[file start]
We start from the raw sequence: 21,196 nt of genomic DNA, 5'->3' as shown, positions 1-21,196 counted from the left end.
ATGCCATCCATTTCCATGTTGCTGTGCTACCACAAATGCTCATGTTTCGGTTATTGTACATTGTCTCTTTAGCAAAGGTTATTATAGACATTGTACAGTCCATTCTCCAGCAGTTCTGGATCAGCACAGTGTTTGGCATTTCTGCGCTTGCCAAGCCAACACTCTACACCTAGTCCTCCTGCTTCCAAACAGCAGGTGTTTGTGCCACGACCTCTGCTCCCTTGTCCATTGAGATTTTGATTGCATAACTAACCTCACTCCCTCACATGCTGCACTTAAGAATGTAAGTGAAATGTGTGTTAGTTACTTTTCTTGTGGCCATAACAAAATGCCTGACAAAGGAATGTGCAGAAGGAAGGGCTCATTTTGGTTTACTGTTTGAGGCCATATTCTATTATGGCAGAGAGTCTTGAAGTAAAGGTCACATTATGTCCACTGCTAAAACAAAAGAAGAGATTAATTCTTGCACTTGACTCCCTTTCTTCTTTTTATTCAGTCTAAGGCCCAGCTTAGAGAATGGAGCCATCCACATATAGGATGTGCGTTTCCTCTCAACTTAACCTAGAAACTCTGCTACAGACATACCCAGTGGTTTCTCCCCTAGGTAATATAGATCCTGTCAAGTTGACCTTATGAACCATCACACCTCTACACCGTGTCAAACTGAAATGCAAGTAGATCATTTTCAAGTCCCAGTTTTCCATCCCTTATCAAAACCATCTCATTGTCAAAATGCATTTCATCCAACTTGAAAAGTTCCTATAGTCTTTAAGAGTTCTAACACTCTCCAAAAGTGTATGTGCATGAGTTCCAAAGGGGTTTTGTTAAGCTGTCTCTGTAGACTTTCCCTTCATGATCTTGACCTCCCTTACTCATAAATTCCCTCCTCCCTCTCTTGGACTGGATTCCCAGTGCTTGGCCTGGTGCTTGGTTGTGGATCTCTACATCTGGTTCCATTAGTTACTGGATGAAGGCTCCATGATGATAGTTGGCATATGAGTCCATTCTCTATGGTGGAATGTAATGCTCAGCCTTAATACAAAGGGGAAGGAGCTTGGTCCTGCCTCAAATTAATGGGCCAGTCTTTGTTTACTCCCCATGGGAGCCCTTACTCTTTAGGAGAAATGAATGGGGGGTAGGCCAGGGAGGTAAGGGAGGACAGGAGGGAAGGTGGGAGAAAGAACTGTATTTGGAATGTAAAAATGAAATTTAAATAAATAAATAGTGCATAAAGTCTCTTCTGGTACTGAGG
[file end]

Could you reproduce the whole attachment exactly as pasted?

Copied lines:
We start from the raw sequence: 21,196 nt of genomic DNA, 5'->3' as shown, positions 1-21,196 counted from the left end.
ATGCCATCCATTTCCATGTTGCTGTGCTACCACAAATGCTCATGTTTCGGTTATTGTACATTGTCTCTTTAGCAAAGGTTATTATAGACATTGTACAGTCCATTCTCCAGCAGTTCTGGATCAGCACAGTGTTTGGCATTTCTGCGCTTGCCAAGCCAACACTCTACACCTAGTCCTCCTGCTTCCAAACAGCAGGTGTTTGTGCCACGACCTCTGCTCCCTTGTCCATTGAGATTTTGATTGCATAACTAACCTCACTCCCTCACATGCTGCACTTAAGAATGTAAGTGAAATGTGTGTTAGTTACTTTTCTTGTGGCCATAACAAAATGCCTGACAAAGGAATGTGCAGAAGGAAGGGCTCATTTTGGTTTACTGTTTGAGGCCATATTCTATTATGGCAGAGAGTCTTGAAGTAAAGGTCACATTATGTCCACTGCTAAAACAAAAGAAGAGATTAATTCTTGCACTTGACTCCCTTTCTTCTTTTTATTCAGTCTAAGGCCCAGCTTAGAGAATGGAGCCATCCACATATAGGATGTGCGTTTCCTCTCAACTTAACCTAGAAACTCTGCTACAGACATACCCAGTGGTTTCTCCCCTAGGTAATATAGATCCTGTCAAGTTGACCTTATGAACCATCACACCTCTACACCGTGTCAAACTGAAATGCAAGTAGATCATTTTCAAGTCCCAGTTTTCCATCCCTTATCAAAACCATCTCATTGTCAAAATGCATTTCATCCAACTTGAAAAGTTCCTATAGTCTTTAAGAGTTCTAACACTCTCCAAAAGTGTATGTGCATGAGTTCCAAAGGGGTTTTGTTAAGCTGTCTCTGTAGACTTTCCCTTCATGATCTTGACCTCCCTTACTCATAAATTCCCTCCTCCCTCTCTTGGACTGGATTCCCAGTGCTTGGCCTGGTGCTTGGTTGTGGATCTCTACATCTGGTTCCATTAGTTACTGGATGAAGGCTCCATGATGATAGTTGGCATATGAGTCCATTCTCTATGGTGGAATGTAATGCTCAGCCTTAATACAAAGGGGAAGGAGCTTGGTCCTGCCTCAAATTAATGGGCCAGTCTTTGTTTACTCCCCATGGGAGCCCTTACTCTTTAGGAGAAATGAATGGGGGGTAGGCCAGGGAGGTAAGGGAGGACAGGAGGGAAGGTGGGAGAAAGAACTGTATTTGGAATGTAAAAATGAAATTTAAATAAATAAATAGTGCATAAAGTCTCTTCTGGTACTGAGG